"The past actually happened but history is only what someone wrote down." A. Whitney Brown.

About Us

My photo
San Juan Archipelago, Washington State, United States
A society formed in 2009 for the purpose of collecting, preserving, celebrating, and disseminating the maritime history of the San Juan Islands and northern Puget Sound area. Check this log for tales from out-of-print publications as well as from members and friends. There are circa 650, often long entries, on a broad range of maritime topics; there are search aids at the bottom of the log. Please ask for permission to use any photo posted on this site. Thank you.

06 June 2016


MONTE CRISTO (1968-1971)
"Captain Blood," Cal Mann, of Bellingham, WA, 
spots the British Columbia barque in Georgia Strait,
 June 1969.
Wire photo from the archives of the S.P.H.S.©

The first time in US waters, the barque Monte Cristo, of Vancouver, BC, a replica model of an 18th C. vessel, is spotted by a Bellingham Buccaneer in Georgia Strait . The Bellingham group hopes to get some gold off the ship by charging admission during the weekend visit to help finance activities.

Monte Cristo
Below data from Wikipedia

3 masted auxiliary barque built in Vancouver, B.C. this year.

She is iisted in H.W. McCurdy's Marine History of the PNW Vol. 1966-1975 as being built by Capt. Alexander Brigola for charter service.
She was built along the lines of the brigantine Albatros as published in Uffa Fox's Second Book of Boats.
She was constructed of mahogany planking on heavy fir frames with spars of Sitka spruce. Her three-sectioned mainmast rose 84-ft from deck to truck.
The deck measured 94-ft with bowsprit and jib boom extended to almost 140-ft overall.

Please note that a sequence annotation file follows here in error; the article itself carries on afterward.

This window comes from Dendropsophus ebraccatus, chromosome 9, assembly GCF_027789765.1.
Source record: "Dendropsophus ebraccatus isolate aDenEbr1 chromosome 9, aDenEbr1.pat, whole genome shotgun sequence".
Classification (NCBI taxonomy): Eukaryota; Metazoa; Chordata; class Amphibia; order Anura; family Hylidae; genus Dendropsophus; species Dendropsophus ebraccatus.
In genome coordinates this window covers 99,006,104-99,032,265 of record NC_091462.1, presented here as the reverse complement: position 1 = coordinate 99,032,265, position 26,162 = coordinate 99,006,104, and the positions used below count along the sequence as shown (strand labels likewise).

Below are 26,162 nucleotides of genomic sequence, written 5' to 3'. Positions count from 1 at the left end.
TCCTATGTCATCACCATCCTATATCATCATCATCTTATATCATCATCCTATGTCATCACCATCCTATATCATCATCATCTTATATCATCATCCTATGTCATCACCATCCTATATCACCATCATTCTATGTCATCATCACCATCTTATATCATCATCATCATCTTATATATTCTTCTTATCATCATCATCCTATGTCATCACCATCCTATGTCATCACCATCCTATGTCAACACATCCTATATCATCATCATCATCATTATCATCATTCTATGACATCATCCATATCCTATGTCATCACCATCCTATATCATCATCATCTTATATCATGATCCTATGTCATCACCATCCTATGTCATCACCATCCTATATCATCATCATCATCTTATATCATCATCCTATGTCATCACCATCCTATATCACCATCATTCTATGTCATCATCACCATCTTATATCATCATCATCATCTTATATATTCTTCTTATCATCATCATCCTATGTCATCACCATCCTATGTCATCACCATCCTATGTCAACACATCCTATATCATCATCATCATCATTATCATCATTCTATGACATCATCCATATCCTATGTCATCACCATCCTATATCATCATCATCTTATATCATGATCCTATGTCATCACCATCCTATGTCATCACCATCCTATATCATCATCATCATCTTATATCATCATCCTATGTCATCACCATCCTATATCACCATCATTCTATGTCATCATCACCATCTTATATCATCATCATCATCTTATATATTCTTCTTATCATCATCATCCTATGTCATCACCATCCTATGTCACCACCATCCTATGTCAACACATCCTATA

Monte Cristo was rigged as a three masted barque with square sails on the mainmast and foremast, a gaff rigged fore and aft spanker on the mizzenmast, four jibs, and a variety of staysails for a maximum of 17 sails, totaling 9,000 sq ft. the sails were controlled by around 5 miles of running and standing rigging, all of natural manila rope and galvanized wire. There were no mechanical winches; all hauling being by block and tackle and human power.
The auxiliary engine was a GMC Jimmy 6-71 Diesel. The only electronic aid to navigation was a marine VHF radio.
Originally owned and built by a consortium of business men keen to recreate the great days of sail, she quickly became the sole property of Ron Craig, a Canadian businessman.
Initially, as Monte Cristo, she worked her way down the western seaboard of the US, giving costumed on-board tours to paying visitors at each port of call.

1969, 22 July:
She had to be towed into Port Townsend, WA in thick fog after suffering engine trouble.
She had a number of movie roles and on 9 November she was briefly involved in the occupation of Alcatraz.


She was renamed Endeavour II before she sailed across the Pacific to Sydney to take part in the bicentenary re-enactment on 29 April 1970, of Captain James Cook's landing at Botany Bay. Sydney. She subsequently cruised up the east of Australia to Brisbane, giving on-board tours to paying visitors at each port of call, and then sailed for Auckland, NZ, under American skipper, Jeff Berry.
This proved to be her final voyage and she encountered a number of delays. Soon after sailing she was becalmed and carried southwards by a freak, seventy-mile a day current. In the Tasman Sea, the crew sighted distress flares and searched for over 12 hours without success. The consequent depletion of fuel reserves was to prove critical. On rounding North Cape, she encountered a full gale and failed to make the intended Houboara Harbor.
34° 31' 23.69" S 173° 0' 35.81 E
After rounding North Cape, NZ, Endeavour II found it impossible to keep position in 40-ft easterly winds when fuel ran out, and she tried to anchor. When her anchors dragged she  was driven onto the bar of Parengarenga Harbour, a few miles south of North Cape, in the early hours of 22 February. By 1 PM she had settled on her side and began to break up. The crew of thirteen men and one woman reached the shore safely, tied together with 9-ft of line between each person.
She was the first square-rigged sailing vessel wrecked on the NZ coast for more than 50 years.

No comments:

Post a Comment

Archived Log Entries